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Robin Groulx / Axios

FCC Chairman Ajit Pai found himself answering for President Trump's media bashing at a Wednesday Senate hearing, less than 24 hours after the president renominated him as the top regulator.

The top line: The chairman wouldn't say directly whether he agreed with President Trump's statements that certain media outlets are the "enemy of the American people" because he didn't want to "wade into the larger political debate." He did, however, express support for the First Amendment. He responded similarly when asked about White House adviser Steve Bannon's declaration that the media should "keep its mouth shut." Pai said that he had "not made comments like that."

The details: Pai also said he hasn't spoken with anyone in the administration about AT&T's proposed $85 billion purchase of Time Warner, which the president has criticized. He also generally reiterated that the FCC would act independently of the White House.

Why it matters: The exchange underscores how Trump's continued attacks on the media raise questions for Pai. Telecom giants regulated by the FCC have expanded their push into news content, from the AT&T deal to Comcast's investment in multiple digital media outlets to Verizon's purchase of Huffington Post owner Aol.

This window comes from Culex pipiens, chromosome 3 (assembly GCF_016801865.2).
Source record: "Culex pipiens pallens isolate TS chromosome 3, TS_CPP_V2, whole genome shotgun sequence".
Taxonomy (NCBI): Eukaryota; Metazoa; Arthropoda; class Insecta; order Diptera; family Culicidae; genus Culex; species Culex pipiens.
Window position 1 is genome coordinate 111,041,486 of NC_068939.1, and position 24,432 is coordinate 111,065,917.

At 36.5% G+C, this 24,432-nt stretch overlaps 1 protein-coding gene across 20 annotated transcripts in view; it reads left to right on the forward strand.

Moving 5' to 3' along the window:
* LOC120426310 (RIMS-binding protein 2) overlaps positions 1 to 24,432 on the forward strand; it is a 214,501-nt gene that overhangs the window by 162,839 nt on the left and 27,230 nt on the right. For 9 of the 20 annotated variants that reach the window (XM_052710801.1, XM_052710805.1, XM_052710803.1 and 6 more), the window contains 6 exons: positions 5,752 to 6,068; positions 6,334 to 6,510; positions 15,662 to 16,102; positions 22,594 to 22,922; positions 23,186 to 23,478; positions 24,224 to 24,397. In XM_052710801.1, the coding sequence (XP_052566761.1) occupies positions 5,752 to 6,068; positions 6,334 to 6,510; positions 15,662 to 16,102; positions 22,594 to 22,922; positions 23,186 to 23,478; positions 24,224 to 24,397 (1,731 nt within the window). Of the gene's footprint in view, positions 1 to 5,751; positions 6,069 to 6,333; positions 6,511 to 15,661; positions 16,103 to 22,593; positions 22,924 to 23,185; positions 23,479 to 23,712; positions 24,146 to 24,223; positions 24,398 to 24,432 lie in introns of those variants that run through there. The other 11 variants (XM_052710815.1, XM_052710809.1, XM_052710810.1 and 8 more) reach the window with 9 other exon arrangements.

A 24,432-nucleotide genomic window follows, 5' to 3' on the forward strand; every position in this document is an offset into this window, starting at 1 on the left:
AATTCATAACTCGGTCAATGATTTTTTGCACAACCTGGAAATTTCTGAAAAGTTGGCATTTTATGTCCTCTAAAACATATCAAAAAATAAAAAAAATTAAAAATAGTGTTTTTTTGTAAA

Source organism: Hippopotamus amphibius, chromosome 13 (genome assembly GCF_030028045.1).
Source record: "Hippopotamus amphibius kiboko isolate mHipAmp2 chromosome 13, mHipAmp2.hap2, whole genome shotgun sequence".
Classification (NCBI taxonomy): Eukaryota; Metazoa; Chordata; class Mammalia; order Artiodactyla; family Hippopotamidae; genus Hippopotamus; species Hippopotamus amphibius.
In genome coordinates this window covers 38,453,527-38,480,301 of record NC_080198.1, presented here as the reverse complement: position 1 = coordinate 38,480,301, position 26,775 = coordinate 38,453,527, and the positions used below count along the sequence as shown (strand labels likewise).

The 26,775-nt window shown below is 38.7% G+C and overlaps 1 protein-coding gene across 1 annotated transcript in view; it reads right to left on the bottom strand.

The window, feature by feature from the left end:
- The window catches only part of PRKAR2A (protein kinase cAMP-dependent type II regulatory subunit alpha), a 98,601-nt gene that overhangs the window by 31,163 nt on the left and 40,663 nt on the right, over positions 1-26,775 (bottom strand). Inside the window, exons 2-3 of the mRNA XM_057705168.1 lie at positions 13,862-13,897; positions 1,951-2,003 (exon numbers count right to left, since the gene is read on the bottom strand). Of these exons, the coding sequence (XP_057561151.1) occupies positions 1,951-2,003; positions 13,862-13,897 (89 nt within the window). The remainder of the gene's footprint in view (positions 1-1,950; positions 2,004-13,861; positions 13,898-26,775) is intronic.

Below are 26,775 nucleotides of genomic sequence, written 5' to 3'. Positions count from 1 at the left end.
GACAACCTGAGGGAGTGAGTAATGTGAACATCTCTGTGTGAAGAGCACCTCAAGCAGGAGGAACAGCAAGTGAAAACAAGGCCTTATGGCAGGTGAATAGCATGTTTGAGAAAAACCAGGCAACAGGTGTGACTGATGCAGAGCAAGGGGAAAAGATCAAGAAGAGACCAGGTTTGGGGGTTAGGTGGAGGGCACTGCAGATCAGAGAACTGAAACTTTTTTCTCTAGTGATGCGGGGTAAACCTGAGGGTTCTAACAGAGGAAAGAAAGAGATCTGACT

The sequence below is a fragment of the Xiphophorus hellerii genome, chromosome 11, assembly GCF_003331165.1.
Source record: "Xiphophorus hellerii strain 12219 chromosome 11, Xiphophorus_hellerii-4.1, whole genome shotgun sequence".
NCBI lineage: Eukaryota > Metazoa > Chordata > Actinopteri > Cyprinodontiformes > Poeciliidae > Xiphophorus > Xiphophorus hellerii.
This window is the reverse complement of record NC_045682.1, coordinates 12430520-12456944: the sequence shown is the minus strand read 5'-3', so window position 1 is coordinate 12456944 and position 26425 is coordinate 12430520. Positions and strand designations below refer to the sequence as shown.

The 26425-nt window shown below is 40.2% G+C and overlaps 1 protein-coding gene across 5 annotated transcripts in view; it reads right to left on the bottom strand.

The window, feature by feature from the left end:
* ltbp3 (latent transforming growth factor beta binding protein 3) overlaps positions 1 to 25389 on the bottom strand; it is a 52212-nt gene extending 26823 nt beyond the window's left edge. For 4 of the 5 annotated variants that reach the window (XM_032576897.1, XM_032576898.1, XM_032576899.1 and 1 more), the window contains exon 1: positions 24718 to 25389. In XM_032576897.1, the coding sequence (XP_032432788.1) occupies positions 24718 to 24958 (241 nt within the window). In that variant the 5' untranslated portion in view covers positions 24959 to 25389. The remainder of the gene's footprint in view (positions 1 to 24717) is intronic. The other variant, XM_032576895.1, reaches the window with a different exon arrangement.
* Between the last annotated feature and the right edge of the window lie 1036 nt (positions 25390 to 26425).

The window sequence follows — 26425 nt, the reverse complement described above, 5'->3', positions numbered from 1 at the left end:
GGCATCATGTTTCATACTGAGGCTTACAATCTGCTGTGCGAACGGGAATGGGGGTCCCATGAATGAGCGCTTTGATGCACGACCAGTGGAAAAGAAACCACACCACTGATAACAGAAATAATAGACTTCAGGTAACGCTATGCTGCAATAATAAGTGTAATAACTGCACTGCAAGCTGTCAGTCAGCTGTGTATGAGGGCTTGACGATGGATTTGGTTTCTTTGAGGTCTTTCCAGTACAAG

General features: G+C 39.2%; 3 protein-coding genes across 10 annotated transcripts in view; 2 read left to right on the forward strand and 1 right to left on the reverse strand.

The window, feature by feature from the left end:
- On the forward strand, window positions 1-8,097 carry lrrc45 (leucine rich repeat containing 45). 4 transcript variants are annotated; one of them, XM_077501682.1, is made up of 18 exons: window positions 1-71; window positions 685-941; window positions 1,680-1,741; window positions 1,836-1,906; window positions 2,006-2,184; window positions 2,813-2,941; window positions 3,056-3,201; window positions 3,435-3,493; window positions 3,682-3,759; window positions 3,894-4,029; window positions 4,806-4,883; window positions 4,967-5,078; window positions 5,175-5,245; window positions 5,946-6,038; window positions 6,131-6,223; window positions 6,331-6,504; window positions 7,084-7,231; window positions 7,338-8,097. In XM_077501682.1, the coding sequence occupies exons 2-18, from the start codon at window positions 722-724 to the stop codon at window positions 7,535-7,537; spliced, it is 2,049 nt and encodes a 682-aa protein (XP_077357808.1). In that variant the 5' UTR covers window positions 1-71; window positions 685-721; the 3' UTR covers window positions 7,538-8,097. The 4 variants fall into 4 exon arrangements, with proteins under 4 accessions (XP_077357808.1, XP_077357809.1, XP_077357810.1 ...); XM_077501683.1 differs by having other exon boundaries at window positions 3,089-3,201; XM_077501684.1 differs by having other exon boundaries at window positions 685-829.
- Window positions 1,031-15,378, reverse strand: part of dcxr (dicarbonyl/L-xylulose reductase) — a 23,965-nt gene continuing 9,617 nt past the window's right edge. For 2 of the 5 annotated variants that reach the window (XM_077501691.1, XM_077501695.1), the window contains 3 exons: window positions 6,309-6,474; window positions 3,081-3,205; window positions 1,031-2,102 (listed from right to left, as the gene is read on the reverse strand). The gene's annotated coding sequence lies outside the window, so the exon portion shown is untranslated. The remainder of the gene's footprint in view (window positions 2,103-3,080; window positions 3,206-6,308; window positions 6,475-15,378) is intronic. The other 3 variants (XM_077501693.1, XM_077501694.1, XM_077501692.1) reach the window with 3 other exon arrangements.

Note: Comcast's NBC is an investor in Axios and Andy Lack is a member of the Axios board.

Go deeper

3 hours ago - Politics & Policy

Rahm Emanuel floated for Transportation secretary

Rahm Emanuel. Photo: Joshua Lott for The Washington Post via Getty Images

President-elect Biden is strongly considering Rahm Emanuel to run the Department of Transportation, weighing the former Chicago mayor’s experience on infrastructure spending against concerns from progressives over his policing record.

Why it matters: The DOT could effectively become the new Commerce Department, as infrastructure spending, smart cities construction and the rollout of drone-delivery programs take on increasing economic weight.

3 hours ago - Politics & Policy

Biden turns to experienced hands for White House economic team

Illustration: Sarah Grillo/Axios

Joe Biden plans to announce Cecilia Rouse and Brian Deese as part of his economic team and Neera Tanden to head the Office of Management and Budget, sources tell Axios.

Why it matters: These are experienced hands. Unveiling a diverse group of advisers also may draw attention away from a selection of Deese to run the National Economic Council. Some progressives have criticized his work at BlackRock, the world's largest asset management firm.

Biden taps former Obama communications director for press secretary

Photo: Mark Makela/Getty Images

Jen Psaki, who previously served as Obama's communications director, will serve as President-elect Joe Biden's press secretary, the transition team announced Sunday.

The big picture: All of the top aides in Biden's communication staff will be women, per the Washington Post, which first reported Psaki's appointment.